Self-locating datum marker buoy

From Wikipedia, the free encyclopedia
  (Redirected from Self-Locating Datum Marker Buoy)
Jump to navigation Jump to search

A self-locating datum marker buoy (SLDMB) is a drifting surface buoy designed to measure surface ocean currents. The design is based on those of the Coastal Ocean Dynamics Experiment (CODE) and Davis-style oceanographic surface drifters – National Science Foundation (NSF) funded experiments exploring ocean surface currents. The SLDMB was designed for deployment by United States Coast Guard (USCG) vessels in search and rescue (SAR) missions, and is equipped with a Global Positioning Satellite (GPS) sensor that, upon deployment in fresh- or saltwater, transmits its location periodically to the USCG to aid in SAR missions. Additionally, SLDMB are deployed in oceanographic research in order to study surface currents of the ocean. This design has also been utilized by Nomis Connectivity for secure ocean-based communications.


The SLDMB is based on the Davis-style drifter design, which attempts to minimize the effects of wind and surface waves.[1] This is accomplished by reducing the area above the ocean surface to small floats and an antenna. Below the surface is a series of drogue vanes to 70 cm. (less than the 1 m Davis-style buoy) in depth, which catch the ocean current, along with electronic equipment that deploys the vanes and antenna, receives the GPS signal and transmits the location to the USCG.

SLDMB construction varies by manufacturer, but those used by the USCG consists of four orthogonal drag vanes 0.5m wide and 0.7m high of nylon fabric. These are supported by PVC arms at top and bottom, which extend from a cylindrical hull that contains the electronic equipment. Small floats are attached to the end of each upper arm in order to maintain buoyancy, and a small antenna projects above the SLDMB.[2]

Deployment of the SLDMB may be accomplished by aircraft (both fixed-wing and rotary) or by ship. SLDMB deployed by aircraft are encased in a tube and attached to a parachute which decreases the impact produced upon hitting the water but without so much drag that the buoy can drift off-course according to USCG SAR guidelines. Upon reaching the ocean surface, the outer casing and parachute break away from the SLDMB, and the spring-loaded antenna deploys.[2] Electronics consist of a GPS receiver, electronic transmitter and sufficient batteries to provide continuous data collection for a period of two weeks to one month.[2]


The METOCEAN iSLDMB which received the Canadian Coast Guard Award in 2012 has the following dimensions and equipment:[3]

Table 1. SLDMB Dimensions[3]
SLDMB Dimensions
Buoy Prior to Deployment
Packaged Length 1092 mm (43.0 inches)
Diameter 203.2 mm (8.0 inches)
Weight 11.3 kg ( 25.0 pounds)
Deployed Surface Unit
Hull Diameter 102 mm (4.0 inches)
Total height 1400 mm (55.0 inches)
Total cross section width 1090 mm 43 inches)
Drogue Vane 500 mm (19.6 inches) X 650 mm (25.6 inches)
Length of Exposed Mast 400 mm (16.0 inches)
Float size (each is • of the cylinder) 133 mm (5.25 in) diameter X 216 mm ( 8.5 in) long
Weight In Air 8.0 kg (17.5 pounds)
Table 2. SLDMB Construction[3]
Buoy Construction
Hull Heavy gauge marine grade aluminum
Flotation Four quarter cylinder foam floats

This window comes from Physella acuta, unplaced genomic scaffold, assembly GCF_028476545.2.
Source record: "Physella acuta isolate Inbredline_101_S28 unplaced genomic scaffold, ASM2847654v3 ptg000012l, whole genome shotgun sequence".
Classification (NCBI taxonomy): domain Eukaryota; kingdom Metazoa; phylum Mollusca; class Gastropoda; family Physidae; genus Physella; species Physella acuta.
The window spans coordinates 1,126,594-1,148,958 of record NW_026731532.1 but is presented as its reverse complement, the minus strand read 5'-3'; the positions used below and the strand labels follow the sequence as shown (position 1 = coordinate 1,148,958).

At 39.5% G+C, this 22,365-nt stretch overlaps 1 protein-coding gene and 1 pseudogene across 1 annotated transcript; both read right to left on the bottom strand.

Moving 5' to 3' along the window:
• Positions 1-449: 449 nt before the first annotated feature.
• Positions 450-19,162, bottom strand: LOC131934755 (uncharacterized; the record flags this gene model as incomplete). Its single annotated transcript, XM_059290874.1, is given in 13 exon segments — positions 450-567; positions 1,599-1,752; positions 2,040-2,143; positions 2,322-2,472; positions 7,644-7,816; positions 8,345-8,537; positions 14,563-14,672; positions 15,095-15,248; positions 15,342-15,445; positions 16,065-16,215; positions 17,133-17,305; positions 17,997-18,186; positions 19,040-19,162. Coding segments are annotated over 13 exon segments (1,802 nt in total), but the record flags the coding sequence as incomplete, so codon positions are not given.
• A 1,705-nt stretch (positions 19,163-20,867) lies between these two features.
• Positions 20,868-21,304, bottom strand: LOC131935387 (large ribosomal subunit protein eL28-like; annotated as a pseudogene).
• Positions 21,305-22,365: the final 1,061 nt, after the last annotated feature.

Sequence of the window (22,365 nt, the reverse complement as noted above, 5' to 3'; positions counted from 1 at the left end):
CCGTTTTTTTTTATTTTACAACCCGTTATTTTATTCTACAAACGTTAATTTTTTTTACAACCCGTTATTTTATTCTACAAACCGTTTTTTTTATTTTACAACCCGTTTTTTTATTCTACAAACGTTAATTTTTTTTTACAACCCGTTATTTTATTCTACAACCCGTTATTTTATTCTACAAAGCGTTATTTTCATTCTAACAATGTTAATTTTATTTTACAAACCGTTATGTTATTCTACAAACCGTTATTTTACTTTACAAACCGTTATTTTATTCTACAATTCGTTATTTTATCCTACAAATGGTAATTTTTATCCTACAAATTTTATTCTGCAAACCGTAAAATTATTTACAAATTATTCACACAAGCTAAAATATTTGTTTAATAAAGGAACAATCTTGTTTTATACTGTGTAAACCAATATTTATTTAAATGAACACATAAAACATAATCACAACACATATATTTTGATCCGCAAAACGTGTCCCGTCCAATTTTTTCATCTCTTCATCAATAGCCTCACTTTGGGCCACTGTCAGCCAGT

Antenna Top-loaded truncated monopole ARGOS antenna with active GPS element antenna above
Drogue Panels Flexible, Nylon cloth
Table 3. SLDMB Electronic Characteristics[3]
GPS Receiver NAVMAN Jupiter 21 Model TU21-D450-031
Table 4. SLDMB Sensor Characteristics[3]
Sea Surface Temperature Sensor Scientific Thermistor Model WM 103
Battery Voltage Precision Resistive Divider on CC Board

Search-and-rescue application[edit]

Because it has a small above-water surface and high underwater surface area, the effect of surface winds and waves has a negligible effect, instead moving with the flow of the upper 1m of the water column.[2] The USCG has found that this instrument behaves as a 'zero-leeway' object, moving with the top meter of the water column, with no additional motion due to the direct effect of the wind on the SLDMB's exposed areas. The USCG maintains several hundred SLDMBs for deployment and responds to more than 5,000 SAR cases each year. In the year 2006, more than 400 SLDMBs were deployed in SAR applications, with an average lifetime of 22 days.[2] The USCG may release SLDMBs at their discretion to aid in search efforts. In remote areas, SLDMBs are deployed via C-130 aircraft or helicopters. The GPS unit on each SLDMB calculates its position every 30 minutes, and transmits the data via the ARGOS data collection system to USCG Operational Support Center (OSC).[2] During high traffic periods, the USCG may pre-deploy units in order to have existing data in areas where SAR operations are more likely, reducing the time required to collect ocean current data during the SAR process.[2] SLDMB may be released as single units or as a group, depending on the situation required. In cases where the last known position is known and the time lag to SLDMB deployment are minimal, only a single unit may be necessary. However, if a sufficient time lag exists, or the last known position is not available, multiple SLDMBs should be used. An example of this second case would be a downed fishing vessel, in which only the approximate area of the vessel is known.[4]

See also[edit]


  1. ^ [Davis, R. E. (1985). Drifter Observations of Coastal Surface Currents During CODE: The Method and Descriptive View. Journal of Geophysical Research, 90(C3), 14.].
  2. ^ a b c d e f g [Bang, I., Mooers, C. N. K., Haus, B., Turner, C., Lewandowski, M. (2007). Technical Report: Surface Drifter Advection and Dispersion in the Florida Current Between Key West and Jacksonville, Florida. Technical Report.].
  3. ^ a b c d e [METOCEAN. (2008). METOCEAN SLDMB: Operating & Maintenance Manual (Version 3.0 ed.) Retrieved from